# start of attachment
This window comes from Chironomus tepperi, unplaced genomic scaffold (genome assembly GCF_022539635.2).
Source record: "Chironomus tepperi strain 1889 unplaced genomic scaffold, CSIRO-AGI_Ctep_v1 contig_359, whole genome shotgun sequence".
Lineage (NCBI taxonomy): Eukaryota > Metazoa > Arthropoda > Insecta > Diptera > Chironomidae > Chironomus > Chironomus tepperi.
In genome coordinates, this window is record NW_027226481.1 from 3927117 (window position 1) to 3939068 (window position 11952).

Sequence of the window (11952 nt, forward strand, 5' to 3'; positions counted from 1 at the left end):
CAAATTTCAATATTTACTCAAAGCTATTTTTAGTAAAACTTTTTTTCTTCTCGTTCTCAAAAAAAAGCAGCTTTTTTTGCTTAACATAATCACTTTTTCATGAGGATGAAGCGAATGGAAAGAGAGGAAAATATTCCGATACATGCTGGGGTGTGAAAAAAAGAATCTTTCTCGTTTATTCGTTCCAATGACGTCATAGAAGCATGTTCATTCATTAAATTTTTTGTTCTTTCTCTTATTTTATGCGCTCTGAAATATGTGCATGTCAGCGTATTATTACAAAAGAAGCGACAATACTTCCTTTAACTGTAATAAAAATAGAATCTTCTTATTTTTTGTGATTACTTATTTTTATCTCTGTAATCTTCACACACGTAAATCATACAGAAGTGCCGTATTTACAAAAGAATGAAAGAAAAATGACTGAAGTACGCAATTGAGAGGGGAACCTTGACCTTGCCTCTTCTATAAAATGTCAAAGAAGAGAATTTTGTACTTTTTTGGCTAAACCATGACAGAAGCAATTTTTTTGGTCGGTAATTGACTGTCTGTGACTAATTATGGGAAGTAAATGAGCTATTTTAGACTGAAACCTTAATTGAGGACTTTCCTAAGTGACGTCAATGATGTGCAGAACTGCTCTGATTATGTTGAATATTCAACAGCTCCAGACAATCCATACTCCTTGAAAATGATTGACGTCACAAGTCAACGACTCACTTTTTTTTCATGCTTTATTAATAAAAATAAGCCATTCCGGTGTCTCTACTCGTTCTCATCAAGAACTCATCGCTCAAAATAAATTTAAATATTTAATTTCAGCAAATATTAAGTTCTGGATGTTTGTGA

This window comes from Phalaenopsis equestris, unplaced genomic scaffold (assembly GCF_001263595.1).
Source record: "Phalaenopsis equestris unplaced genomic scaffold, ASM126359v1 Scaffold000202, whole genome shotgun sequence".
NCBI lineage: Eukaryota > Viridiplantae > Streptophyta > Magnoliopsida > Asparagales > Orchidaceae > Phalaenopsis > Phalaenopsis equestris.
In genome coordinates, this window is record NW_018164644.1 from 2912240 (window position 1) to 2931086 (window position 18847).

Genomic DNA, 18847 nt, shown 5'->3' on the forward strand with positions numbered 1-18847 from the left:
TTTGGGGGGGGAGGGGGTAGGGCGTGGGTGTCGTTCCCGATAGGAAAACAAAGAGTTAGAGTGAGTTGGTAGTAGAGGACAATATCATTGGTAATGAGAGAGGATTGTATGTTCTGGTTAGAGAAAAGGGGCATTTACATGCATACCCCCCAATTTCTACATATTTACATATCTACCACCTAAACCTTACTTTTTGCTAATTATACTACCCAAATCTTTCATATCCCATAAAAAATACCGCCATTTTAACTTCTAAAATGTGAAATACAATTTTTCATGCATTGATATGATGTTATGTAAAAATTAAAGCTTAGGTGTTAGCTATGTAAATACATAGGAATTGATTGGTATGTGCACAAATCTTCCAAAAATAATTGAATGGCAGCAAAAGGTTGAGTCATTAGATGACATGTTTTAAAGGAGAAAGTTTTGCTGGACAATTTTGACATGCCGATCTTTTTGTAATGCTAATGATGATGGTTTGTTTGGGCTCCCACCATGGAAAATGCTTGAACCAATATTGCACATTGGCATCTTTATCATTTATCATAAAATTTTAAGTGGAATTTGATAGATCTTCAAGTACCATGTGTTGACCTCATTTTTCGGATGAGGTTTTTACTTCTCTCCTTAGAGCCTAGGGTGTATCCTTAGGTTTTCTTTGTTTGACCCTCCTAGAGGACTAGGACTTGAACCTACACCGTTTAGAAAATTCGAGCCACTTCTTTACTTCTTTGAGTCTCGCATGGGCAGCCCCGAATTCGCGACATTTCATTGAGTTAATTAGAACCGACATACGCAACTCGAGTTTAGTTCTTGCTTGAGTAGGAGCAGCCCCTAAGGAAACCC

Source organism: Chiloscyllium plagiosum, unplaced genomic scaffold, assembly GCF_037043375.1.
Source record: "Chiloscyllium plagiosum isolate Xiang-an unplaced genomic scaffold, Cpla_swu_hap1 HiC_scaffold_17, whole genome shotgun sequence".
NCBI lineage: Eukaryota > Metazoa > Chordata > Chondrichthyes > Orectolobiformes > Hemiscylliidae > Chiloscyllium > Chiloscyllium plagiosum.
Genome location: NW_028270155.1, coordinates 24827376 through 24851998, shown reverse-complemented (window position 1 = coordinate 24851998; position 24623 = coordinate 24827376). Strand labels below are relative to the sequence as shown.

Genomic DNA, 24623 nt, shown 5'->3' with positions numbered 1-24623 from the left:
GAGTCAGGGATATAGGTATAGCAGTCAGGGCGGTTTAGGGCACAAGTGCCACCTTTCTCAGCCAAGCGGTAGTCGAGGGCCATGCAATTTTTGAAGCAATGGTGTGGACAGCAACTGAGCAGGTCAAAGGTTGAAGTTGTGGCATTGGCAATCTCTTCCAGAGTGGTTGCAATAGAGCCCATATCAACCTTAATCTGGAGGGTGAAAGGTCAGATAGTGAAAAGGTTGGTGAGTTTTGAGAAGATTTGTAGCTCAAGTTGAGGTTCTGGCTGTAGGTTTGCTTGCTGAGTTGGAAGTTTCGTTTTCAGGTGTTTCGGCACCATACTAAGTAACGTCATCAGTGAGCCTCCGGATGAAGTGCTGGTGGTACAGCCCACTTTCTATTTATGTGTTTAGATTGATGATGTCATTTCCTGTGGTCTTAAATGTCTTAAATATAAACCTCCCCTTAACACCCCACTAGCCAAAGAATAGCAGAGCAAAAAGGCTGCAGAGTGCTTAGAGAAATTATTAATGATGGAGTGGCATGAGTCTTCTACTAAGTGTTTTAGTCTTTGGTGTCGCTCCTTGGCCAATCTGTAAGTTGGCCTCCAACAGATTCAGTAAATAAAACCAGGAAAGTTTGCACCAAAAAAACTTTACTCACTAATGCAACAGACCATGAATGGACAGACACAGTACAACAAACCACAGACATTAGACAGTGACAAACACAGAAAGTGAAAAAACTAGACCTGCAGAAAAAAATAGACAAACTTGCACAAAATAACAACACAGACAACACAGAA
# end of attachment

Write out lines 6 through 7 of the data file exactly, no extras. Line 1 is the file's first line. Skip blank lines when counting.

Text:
CAAATTTCAATATTTACTCAAAGCTATTTTTAGTAAAACTTTTTTTCTTCTCGTTCTCAAAAAAAAGCAGCTTTTTTTGCTTAACATAATCACTTTTTCATGAGGATGAAGCGAATGGAAAGAGAGGAAAATATTCCGATACATGCTGGGGTGTGAAAAAAAGAATCTTTCTCGTTTATTCGTTCCAATGACGTCATAGAAGCATGTTCATTCATTAAATTTTTTGTTCTTTCTCTTATTTTATGCGCTCTGAAATATGTGCATGTCAGCGTATTATTACAAAAGAAGCGACAATACTTCCTTTAACTGTAATAAAAATAGAATCTTCTTATTTTTTGTGATTACTTATTTTTATCTCTGTAATCTTCACACACGTAAATCATACAGAAGTGCCGTATTTACAAAAGAATGAAAGAAAAATGACTGAAGTACGCAATTGAGAGGGGAACCTTGACCTTGCCTCTTCTATAAAATGTCAAAGAAGAGAATTTTGTACTTTTTTGGCTAAACCATGACAGAAGCAATTTTTTTGGTCGGTAATTGACTGTCTGTGACTAATTATGGGAAGTAAATGAGCTATTTTAGACTGAAACCTTAATTGAGGACTTTCCTAAGTGACGTCAATGATGTGCAGAACTGCTCTGATTATGTTGAATATTCAACAGCTCCAGACAATCCATACTCCTTGAAAATGATTGACGTCACAAGTCAACGACTCACTTTTTTTTCATGCTTTATTAATAAAAATAAGCCATTCCGGTGTCTCTACTCGTTCTCATCAAGAACTCATCGCTCAAAATAAATTTAAATATTTAATTTCAGCAAATATTAAGTTCTGGATGTTTGTGA

This window comes from Phalaenopsis equestris, unplaced genomic scaffold (assembly GCF_001263595.1).